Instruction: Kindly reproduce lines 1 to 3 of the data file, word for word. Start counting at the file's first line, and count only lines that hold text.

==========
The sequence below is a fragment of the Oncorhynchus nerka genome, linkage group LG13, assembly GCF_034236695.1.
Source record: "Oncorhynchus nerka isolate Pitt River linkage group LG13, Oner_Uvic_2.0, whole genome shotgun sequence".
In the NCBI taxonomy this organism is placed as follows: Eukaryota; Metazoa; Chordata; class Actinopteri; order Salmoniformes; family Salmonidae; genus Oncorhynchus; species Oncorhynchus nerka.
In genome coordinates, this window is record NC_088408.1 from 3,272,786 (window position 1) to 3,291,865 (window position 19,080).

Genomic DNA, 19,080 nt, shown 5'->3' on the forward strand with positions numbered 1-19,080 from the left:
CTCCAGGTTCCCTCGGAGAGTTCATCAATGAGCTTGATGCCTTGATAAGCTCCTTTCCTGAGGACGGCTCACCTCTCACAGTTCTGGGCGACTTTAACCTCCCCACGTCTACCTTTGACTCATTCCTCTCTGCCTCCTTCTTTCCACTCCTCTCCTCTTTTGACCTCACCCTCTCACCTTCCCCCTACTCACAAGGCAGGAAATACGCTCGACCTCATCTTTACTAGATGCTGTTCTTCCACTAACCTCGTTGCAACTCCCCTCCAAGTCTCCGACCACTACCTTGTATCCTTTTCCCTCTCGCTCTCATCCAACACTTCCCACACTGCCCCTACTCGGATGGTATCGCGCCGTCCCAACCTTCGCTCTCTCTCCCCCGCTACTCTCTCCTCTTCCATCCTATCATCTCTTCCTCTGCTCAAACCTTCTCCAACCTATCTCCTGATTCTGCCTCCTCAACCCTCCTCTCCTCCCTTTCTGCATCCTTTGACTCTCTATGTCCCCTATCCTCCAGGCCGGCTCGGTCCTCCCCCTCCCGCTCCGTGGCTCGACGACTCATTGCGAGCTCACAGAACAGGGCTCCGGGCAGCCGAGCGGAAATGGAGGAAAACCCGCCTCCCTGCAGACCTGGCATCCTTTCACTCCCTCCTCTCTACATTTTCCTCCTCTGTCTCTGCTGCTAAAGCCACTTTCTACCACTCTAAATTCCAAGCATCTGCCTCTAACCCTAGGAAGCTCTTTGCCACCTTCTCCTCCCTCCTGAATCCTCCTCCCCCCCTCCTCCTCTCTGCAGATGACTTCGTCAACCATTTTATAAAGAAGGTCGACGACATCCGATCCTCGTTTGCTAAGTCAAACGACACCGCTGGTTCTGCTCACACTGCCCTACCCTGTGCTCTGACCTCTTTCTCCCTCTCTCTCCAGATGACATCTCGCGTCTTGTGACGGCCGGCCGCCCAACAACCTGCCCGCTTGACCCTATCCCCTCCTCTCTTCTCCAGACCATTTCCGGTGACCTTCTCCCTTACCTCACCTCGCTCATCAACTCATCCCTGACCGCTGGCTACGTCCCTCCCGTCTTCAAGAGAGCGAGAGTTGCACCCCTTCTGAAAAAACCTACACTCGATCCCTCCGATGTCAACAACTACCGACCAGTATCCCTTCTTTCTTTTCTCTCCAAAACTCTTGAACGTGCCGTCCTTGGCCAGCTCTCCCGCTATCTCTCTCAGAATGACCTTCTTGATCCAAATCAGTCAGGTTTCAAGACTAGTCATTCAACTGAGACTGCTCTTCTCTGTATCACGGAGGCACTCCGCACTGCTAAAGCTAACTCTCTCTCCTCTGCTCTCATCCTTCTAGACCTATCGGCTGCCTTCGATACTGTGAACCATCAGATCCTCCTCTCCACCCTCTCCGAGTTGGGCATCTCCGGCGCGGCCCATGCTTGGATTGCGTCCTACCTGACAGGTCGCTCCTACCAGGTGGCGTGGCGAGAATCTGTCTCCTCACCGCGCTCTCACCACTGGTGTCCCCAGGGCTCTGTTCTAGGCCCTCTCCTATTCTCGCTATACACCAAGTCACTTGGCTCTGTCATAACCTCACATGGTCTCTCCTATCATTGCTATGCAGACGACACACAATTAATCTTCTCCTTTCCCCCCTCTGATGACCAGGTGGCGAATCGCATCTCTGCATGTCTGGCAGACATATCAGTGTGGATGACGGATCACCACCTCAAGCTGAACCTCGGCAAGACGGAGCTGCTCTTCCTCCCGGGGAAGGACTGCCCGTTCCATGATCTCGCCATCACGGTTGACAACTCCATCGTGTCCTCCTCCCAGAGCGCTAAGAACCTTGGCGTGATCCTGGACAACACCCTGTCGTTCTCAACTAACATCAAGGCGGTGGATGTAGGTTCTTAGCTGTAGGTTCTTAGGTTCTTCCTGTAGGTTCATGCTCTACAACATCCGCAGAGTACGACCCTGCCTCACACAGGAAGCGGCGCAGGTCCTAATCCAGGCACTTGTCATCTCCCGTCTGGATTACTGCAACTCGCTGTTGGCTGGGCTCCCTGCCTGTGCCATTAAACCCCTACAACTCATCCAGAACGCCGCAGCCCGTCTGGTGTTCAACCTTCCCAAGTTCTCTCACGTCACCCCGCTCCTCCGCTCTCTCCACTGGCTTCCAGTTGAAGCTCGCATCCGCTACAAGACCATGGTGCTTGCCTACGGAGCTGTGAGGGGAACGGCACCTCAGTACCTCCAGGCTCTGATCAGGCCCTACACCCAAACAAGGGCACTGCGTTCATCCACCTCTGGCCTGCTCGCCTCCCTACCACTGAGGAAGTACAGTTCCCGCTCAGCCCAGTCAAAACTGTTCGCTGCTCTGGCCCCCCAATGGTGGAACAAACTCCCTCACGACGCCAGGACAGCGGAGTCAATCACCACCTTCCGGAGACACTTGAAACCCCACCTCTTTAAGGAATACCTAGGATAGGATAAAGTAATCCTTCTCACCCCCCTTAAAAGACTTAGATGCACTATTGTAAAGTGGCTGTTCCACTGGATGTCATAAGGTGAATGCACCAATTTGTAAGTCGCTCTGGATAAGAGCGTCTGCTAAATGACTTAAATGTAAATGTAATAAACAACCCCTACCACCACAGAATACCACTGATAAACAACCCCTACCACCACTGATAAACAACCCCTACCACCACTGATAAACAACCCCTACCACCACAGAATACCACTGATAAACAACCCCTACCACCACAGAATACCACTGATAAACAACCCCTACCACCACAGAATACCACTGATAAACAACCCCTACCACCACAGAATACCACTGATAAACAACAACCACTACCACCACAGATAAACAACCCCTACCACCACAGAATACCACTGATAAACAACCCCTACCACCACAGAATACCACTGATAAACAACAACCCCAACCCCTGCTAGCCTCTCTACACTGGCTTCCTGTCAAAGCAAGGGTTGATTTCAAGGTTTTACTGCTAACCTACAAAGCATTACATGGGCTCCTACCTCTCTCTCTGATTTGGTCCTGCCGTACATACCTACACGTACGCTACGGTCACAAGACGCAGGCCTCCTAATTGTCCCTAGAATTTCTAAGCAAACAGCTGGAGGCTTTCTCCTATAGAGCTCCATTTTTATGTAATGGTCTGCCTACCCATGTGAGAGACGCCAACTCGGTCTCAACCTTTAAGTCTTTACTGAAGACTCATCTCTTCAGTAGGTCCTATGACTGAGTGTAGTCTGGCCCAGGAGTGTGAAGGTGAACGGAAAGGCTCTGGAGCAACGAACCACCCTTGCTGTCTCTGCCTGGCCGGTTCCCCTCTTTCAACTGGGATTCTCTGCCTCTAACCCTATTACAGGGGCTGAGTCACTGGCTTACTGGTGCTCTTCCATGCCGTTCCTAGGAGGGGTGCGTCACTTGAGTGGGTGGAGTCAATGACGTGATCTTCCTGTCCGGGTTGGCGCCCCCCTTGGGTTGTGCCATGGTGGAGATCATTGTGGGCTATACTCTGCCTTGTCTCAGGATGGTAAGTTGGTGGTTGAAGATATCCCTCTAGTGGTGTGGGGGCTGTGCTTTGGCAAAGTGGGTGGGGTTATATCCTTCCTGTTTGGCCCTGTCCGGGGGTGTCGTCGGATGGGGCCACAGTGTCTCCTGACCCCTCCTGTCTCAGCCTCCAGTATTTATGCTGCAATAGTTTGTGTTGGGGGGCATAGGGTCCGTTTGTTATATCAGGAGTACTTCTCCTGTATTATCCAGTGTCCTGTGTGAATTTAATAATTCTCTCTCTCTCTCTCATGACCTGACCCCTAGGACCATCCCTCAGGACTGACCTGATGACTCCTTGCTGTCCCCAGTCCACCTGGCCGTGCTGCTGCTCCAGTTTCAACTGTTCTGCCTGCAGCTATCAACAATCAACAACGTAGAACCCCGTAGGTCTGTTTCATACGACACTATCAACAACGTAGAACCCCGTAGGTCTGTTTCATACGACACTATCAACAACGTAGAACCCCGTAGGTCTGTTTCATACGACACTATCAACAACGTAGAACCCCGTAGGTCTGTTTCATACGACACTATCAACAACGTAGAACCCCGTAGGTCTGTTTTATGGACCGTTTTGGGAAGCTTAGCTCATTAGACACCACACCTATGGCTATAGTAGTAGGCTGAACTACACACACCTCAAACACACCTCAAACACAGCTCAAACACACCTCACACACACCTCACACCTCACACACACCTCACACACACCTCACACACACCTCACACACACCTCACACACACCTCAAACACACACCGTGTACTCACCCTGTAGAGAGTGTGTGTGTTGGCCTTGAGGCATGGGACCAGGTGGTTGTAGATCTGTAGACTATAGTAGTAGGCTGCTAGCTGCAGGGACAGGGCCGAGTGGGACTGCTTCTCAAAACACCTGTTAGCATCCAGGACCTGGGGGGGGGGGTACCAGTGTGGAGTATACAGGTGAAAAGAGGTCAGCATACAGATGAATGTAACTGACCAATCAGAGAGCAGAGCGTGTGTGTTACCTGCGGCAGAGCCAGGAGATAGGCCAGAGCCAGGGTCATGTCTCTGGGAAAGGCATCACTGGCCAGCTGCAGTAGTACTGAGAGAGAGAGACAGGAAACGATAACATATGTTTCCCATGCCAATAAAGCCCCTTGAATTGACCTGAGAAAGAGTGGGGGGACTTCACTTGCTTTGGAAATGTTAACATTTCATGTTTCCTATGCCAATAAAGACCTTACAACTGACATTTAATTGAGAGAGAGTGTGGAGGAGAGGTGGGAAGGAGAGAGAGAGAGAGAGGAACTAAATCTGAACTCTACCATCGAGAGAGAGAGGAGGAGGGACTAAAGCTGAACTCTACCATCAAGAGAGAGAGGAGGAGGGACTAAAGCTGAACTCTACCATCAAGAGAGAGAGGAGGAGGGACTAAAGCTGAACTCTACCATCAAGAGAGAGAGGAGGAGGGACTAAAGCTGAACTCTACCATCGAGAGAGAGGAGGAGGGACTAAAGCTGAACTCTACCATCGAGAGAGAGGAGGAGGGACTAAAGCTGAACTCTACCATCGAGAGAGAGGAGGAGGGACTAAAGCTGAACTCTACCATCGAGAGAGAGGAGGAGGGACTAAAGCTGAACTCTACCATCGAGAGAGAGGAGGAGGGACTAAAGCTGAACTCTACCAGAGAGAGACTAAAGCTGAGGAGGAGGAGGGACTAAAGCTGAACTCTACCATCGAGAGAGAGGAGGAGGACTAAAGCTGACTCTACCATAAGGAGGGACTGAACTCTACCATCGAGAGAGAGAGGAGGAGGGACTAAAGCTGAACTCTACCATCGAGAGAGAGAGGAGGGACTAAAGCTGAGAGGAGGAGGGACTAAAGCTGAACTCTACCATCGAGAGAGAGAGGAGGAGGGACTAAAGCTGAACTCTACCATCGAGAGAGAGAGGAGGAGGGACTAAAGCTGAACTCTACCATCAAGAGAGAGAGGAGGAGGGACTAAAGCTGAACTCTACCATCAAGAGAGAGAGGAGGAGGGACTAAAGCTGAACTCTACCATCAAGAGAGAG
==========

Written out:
The sequence below is a fragment of the Oncorhynchus nerka genome, linkage group LG13, assembly GCF_034236695.1.
Source record: "Oncorhynchus nerka isolate Pitt River linkage group LG13, Oner_Uvic_2.0, whole genome shotgun sequence".
In the NCBI taxonomy this organism is placed as follows: Eukaryota; Metazoa; Chordata; class Actinopteri; order Salmoniformes; family Salmonidae; genus Oncorhynchus; species Oncorhynchus nerka.